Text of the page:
Monumentally instrumental

Local band Monuments and Statues’ laid-back approach to music is gaining them notoriety in the Kingston music scene

An enthusiastic bunch, Monuments and Statues have a hard time putting a label on the genre of their grooves.
An enthusiastic bunch, Monuments and Statues have a hard time putting a label on the genre of their grooves.
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After chatting with Kingston-based folk band Monuments and Statues for a whole three minutes and 27 seconds, they invited me to become a member of their band. Perhaps it was wrong of me to casually mention that I dabble with the ukulele, but after spending a few minutes with the group, they’re the type I know I—and most other people—wouldn’t mind playing with.

Monuments and Statues are comprised of six local musicians. Laura Barker on vocals, Mackenzie Bromstad on cello, Jason Rajsic on drums, Geoff Reith on banjo and vocals, Nick Riordan on cello and Cirisse Stephen on keyboards.

However, how or when they began playing together is a bit of a mystery.

“I had been playing music with my housemate, who plays violin, and I ran into [Nick Riordan] on a field trip the night before and I was like ‘Hey I’m Geoff’ and he was like ‘I’m Nick’ and we began playing music,” Reith said. “As we meet people we steal them into my house and they play music and then they normally become friends afterwards—that’s the next part.” Their musical style is equally mysterious. When asked if they could describe their music, all in perfect unison they answered with a simple no.

“It’s like folk-baroque-pop…” Reith said trailing off. “I took a music class and baroque basically means weird.”

“It’s not like baroque in the classical period,” Bromstad chimed in.

“It explains it on Wikipedia, but baroque means something about having stringed instruments,” Riordan said.

“Orchestral instruments in pop music,” Reith said.

“That’s a really loose definition,” Bromstad said with a laugh.

“But folk with a spin is how we would describe it,” Reith said.

Having all six musicians together is a rarity. As busy students, mainly studying in the geological department at Queen’s, (Rajsic is the only one not in the department), the band have found it hard to find time to practice together.

“It seems like we have a show every two weeks or so and we’re like ‘We have a show next week,’ we better get together,’ Reith said. “It tends to happen in sections.” But they all agreed that Reith is always at every practice.

“Geoff’s the dictator of the band,” Rajsic said with a laugh.

“I come up with chords and singing melodies,” Reith explained. “It’s not a real dictatorship; I bring an idea and any ideas that everyone comes up with I usually like a lot. It’s nice to have that trust that you’ll have a skeleton of something and eventually it will be a pretty cool thing.”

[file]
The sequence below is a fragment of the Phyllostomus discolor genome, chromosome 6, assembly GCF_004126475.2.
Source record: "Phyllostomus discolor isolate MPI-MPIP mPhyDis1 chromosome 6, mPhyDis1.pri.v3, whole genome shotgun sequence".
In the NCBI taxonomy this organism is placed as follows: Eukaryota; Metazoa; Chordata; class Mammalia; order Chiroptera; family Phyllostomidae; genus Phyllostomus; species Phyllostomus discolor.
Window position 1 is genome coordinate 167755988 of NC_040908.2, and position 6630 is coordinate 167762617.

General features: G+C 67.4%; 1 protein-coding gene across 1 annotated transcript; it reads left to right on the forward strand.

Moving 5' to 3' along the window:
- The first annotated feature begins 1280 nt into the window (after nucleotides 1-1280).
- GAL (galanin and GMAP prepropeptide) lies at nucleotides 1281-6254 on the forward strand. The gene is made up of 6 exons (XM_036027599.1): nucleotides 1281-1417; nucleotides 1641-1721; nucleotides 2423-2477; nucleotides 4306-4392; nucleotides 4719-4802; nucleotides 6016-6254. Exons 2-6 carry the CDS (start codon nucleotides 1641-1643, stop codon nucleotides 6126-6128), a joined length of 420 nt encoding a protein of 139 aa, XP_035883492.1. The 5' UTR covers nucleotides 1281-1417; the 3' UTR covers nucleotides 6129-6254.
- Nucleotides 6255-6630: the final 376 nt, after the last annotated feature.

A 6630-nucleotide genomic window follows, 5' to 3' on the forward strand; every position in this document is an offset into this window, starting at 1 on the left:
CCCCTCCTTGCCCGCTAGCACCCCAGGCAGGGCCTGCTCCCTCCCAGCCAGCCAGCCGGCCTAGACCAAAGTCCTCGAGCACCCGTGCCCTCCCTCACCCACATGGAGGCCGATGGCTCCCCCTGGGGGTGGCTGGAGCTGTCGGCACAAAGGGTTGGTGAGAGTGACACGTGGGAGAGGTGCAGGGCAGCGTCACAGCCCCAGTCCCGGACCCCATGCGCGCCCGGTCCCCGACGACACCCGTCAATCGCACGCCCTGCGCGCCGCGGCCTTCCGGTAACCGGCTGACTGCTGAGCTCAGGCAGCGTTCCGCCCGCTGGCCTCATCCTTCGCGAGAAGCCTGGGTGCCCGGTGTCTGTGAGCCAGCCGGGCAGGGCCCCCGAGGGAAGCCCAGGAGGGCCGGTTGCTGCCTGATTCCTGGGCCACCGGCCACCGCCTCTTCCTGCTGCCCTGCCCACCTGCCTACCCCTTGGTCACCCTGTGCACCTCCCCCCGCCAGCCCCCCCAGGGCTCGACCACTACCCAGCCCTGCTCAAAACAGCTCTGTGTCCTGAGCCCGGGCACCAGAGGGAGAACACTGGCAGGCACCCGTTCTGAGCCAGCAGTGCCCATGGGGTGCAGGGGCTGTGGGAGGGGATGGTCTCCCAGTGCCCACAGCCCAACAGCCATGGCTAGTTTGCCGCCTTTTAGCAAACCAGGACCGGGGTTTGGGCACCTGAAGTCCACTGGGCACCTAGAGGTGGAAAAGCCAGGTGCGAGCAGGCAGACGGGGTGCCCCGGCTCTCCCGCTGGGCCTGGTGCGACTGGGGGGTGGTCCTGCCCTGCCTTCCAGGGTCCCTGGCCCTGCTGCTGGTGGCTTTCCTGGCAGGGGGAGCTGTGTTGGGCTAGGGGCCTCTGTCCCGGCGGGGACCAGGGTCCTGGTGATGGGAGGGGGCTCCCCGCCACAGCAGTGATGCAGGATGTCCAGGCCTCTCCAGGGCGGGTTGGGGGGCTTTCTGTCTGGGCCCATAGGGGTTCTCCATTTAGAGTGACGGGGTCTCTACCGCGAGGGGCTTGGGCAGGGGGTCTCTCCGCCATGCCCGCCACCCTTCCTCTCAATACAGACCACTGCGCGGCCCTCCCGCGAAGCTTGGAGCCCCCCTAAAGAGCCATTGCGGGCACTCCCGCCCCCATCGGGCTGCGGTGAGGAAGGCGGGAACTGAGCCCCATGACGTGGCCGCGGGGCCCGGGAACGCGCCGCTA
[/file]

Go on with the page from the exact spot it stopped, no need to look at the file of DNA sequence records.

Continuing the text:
It’s hard to deny that the band’s experience of living and working in Kingston has informed their music.

“I’ve lived here for two months and I’ve already played three shows. I would say that part of the reason Kingston is the way it is because it’s a college town—it’s quirky and indie,” Bromstad said. “It seems to foster that kind of thing. You have some creative students with too much time on their hands.” “The Kingston music scene has been really good to us. I mean Apple Crisp has always been good to us, and The Mansion has been awesome. I think we’ve played here [The Grad Club] a few times for open mic.”

“It doesn’t seem like it’s saturatedwith bands. There are enough places that are always looking for people. Whereas with my other band, back in Halifax, we really have to fight just to play a show.” The small-town feel of Kingston has also informed their sound.

“If you take the University, downtown, the student ghetto and north of Princess—that’s the Kingston I’m trapped in. That’s a small town to me. So it makes sense to see people on their porches playing banjo and making applesauce. It’s not far from the country.” The group only seems to look as far forward as next week’s show, group painting sessions where they play music and paint the stories that go along with their songs and a possible trip in Alaska.

“I think based on how we recruit people the band’s always going to be evolving,” Stephen said.

“Fast-forward eight months from now, the band’s going to look very different,” Bromstad said.

“We want to cover a Gertrudes song,” vocalist Barker added timidly.

Something tells me fellow Kingstonians The Gertrudes would have no problems with that.

Monuments and Statues play The Mansion Nov. 30 with The Lovely Feathers and Hey Ocean! for their CD release show. Tickets are $10 at the door.

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